A thermocouple is a popular form of sensor that is used to measure temperature. Thermocouples are popular in industrial control applications because of the relatively inexpensive and wide measurement ranges. Specifically, thermocouples excel at measuring high temperatures where other common sensor types cannot function. Try operating an internal circuit (LM35, AD 590, etc.) at 800C.
Thermocouples are fabricated from two electrical conductors created from two different metal alloys. The conductors are typically built in a cable possessing a heat-resistant sheath, often with an integral shield conductor. At one end of your cable, both the conductors are electrically shorted together by crimping, welding, etc. This end from the thermocouple–the hot junction–is thermally attached to the object to become measured. Another end–the cold junction, sometimes called reference junction–is linked to a measurement system. The objective, needless to say, is to ascertain the temperature near to the hot junction.
It should be noted that this “hot” junction, which happens to be somewhat of the misnomer, may in reality attend a temperature lower than that of the reference junction if low temperatures are now being measured.
Since thermocouple voltage is really a purpose of the temperature distinction between junctions, it can be necessary to know both voltage and reference junction temperature so that you can determine the temperature with the hot junction. Consequently, a thermocouple measurement system must either measure the reference junction temperature or control it to keep up it in a fixed, known temperature.
There exists a misconception of methods thermocouples operate. The misconception would be that the hot junction will be the way to obtain the output voltage. This can be wrong. The voltage is generated across the length of the wire. Hence, if the entire wire length is at exactly the same temperature no voltage could be generated. If this type of were not true we connect a resistive load to a uniformly heated thermocouple controller inside an oven and employ additional heat from your resistor to make a perpetual motion machine of the first kind.
The erroneous model also claims that junction voltages are generated at the cold end between your special thermocouple wire and also the copper circuit, hence, a cold junction temperature measurement is necessary. This concept is wrong. The cold -end temperature is definitely the reference point for measuring the temperature difference across the length of the thermocouple circuit.
Most industrial thermocouple measurement systems opt to measure, as opposed to control, the reference junction temperature. This is certainly due to the fact that it must be more often than not more affordable to simply include a reference junction sensor to a existing measurement system instead of add-on a complete-blown temperature controller.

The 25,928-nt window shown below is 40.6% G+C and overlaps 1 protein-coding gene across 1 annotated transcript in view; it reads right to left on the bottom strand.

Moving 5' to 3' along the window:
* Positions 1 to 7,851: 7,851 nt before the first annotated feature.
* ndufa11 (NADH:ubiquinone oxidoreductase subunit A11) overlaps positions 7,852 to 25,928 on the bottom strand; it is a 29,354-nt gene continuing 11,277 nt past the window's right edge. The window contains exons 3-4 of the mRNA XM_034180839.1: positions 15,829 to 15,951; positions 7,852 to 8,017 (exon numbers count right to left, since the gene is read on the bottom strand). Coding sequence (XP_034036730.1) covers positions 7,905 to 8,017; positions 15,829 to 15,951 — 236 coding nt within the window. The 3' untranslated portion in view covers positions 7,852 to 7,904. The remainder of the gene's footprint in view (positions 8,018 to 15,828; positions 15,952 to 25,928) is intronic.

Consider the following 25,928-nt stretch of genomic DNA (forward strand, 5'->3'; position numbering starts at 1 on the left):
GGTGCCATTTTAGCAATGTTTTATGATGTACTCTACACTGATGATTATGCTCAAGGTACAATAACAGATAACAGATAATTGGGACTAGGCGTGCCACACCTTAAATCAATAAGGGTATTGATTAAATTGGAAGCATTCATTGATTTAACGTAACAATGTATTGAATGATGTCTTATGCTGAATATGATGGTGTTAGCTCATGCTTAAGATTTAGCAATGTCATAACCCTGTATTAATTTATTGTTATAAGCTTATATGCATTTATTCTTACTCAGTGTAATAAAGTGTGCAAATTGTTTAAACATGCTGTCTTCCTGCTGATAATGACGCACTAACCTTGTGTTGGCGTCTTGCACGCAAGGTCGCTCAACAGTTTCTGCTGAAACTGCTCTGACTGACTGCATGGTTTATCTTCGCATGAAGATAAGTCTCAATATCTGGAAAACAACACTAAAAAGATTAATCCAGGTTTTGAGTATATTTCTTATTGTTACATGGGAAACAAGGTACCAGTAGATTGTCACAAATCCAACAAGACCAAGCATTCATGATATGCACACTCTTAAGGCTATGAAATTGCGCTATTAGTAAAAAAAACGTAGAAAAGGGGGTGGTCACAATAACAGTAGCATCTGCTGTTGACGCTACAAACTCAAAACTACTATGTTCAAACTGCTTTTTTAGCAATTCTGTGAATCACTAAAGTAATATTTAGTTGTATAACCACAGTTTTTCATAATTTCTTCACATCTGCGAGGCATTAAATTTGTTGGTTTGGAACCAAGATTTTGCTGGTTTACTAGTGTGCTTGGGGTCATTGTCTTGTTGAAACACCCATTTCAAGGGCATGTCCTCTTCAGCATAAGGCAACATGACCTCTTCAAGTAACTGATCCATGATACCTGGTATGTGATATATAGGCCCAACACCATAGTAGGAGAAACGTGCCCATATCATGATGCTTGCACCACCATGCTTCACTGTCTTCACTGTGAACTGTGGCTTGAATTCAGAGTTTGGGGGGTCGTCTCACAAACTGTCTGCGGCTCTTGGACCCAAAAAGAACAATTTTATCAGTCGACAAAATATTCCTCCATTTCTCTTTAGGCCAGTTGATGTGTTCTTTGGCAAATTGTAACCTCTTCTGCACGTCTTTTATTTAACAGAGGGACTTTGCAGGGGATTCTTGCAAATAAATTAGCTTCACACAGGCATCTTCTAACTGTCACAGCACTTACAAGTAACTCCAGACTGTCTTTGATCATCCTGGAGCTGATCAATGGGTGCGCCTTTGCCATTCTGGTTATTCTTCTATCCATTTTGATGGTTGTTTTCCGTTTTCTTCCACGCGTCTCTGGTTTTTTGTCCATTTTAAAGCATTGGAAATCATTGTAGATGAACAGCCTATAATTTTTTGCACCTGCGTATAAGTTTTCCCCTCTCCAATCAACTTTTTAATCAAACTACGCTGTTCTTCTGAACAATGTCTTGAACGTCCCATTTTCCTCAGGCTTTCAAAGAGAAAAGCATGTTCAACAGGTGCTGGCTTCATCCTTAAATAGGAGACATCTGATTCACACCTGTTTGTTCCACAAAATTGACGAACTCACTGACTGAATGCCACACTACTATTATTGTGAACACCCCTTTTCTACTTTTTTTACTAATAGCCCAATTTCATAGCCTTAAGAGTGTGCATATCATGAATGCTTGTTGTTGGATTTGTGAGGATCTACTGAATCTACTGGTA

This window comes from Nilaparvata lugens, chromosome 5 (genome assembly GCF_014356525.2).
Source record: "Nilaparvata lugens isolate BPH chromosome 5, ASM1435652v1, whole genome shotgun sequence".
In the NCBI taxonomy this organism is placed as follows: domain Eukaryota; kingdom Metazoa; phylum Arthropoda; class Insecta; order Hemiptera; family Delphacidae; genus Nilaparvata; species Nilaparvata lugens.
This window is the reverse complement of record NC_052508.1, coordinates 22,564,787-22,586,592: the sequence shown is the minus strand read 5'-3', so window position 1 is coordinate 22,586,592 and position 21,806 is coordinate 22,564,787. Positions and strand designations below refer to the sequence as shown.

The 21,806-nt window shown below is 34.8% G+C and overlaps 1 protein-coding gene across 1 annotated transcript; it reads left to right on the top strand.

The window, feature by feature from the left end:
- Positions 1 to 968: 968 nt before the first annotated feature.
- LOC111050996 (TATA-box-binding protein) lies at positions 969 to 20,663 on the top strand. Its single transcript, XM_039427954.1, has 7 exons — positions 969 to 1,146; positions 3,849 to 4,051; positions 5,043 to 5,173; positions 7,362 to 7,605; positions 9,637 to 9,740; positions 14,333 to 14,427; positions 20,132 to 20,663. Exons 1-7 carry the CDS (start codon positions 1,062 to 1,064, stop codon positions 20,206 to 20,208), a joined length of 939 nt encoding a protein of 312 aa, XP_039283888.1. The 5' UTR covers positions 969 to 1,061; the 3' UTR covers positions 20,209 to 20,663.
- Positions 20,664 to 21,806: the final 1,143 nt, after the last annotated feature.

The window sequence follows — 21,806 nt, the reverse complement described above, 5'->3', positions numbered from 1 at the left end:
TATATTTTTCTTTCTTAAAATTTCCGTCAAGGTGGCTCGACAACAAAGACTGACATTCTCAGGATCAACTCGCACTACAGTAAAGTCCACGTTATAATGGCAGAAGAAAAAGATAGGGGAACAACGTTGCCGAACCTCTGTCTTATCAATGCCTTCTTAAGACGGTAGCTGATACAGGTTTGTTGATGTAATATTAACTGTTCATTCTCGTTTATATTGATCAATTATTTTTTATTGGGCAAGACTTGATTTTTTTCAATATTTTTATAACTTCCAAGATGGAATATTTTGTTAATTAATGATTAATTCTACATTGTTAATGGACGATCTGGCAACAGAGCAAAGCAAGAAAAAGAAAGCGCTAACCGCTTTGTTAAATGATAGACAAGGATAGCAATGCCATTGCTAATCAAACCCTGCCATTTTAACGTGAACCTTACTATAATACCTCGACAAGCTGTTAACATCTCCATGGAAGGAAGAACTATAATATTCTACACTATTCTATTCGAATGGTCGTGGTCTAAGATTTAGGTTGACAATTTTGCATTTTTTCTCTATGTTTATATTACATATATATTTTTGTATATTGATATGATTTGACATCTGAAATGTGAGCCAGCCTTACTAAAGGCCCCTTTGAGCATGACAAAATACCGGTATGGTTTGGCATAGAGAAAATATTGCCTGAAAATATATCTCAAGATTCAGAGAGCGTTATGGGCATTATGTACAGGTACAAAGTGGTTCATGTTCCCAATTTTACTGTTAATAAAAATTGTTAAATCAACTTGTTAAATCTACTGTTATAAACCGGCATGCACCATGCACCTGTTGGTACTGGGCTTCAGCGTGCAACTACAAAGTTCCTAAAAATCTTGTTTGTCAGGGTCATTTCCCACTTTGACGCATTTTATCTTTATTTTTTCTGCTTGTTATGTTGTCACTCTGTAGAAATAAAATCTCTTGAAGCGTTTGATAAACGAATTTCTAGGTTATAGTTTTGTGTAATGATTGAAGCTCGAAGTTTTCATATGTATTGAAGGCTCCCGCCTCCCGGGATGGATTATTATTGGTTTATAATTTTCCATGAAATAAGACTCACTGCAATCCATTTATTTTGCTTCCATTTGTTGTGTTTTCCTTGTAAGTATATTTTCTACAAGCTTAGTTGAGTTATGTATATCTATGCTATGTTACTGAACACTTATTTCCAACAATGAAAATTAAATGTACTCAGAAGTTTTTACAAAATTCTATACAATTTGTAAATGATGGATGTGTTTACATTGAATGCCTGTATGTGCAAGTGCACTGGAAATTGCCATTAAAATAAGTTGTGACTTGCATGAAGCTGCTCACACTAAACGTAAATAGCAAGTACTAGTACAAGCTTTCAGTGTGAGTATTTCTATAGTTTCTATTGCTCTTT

Sensoray Smart A/D’s study the thermocouple reference junction temperature through a dedicated analog input channel. Dedicating an exclusive channel to this function serves two purposes: no application channels are consumed from the reference junction sensor, as well as the dedicated channel is automatically pre-configured with this function without requiring host processor support. This special channel is made for direct link to the reference junction sensor which is standard on many Sensoray termination boards.
Linearization In the “useable” temperature variety of any thermocouple, there exists a proportional relationship between thermocouple voltage and temperature. This relationship, however, is by no means a linear relationship. The truth is, most thermocouples are really non-linear over their operating ranges. So that you can obtain temperature data from a thermocouple, it can be necessary to convert the non-linear thermocouple voltage to temperature units. This thermocoup1er is named “linearization.”
Several methods are typically accustomed to linearize thermocouples. At the low-cost end from the solution spectrum, one can restrict thermocouple operating range such that the thermocouple is nearly linear to throughout the measurement resolution. With the opposite end in the spectrum, special thermocouple interface components (integrated circuits or modules) are for sale to perform both linearization and reference junction compensation inside the analog domain. Generally, neither of the methods is well-suitable for inexpensive, multipoint data acquisition systems.
Along with linearizing thermocouples in the analog domain, it really is easy to perform such linearizations from the digital domain. This is certainly accomplished by means of either piecewise linear approximations (using look-up tables) or arithmetic approximations, or occasionally a hybrid of the two methods.
The Linearization Process Sensoray’s Smart A/D’s use a thermocouple measurement and linearization procedure that is designed to hold costs to your practical level without having to sacrifice performance.
First, the two thermocouple and reference junction sensor signals are digitized to acquire thermocouple voltage Vt and reference junction temperature Tref. The thermocouple signal is digitized with a higher rate than the reference junction as it is assumed that this reference junction is comparatively stable compared to the hot junction. Reference junction measurements are transparently interleaved between thermocouple measurements without host processor intervention.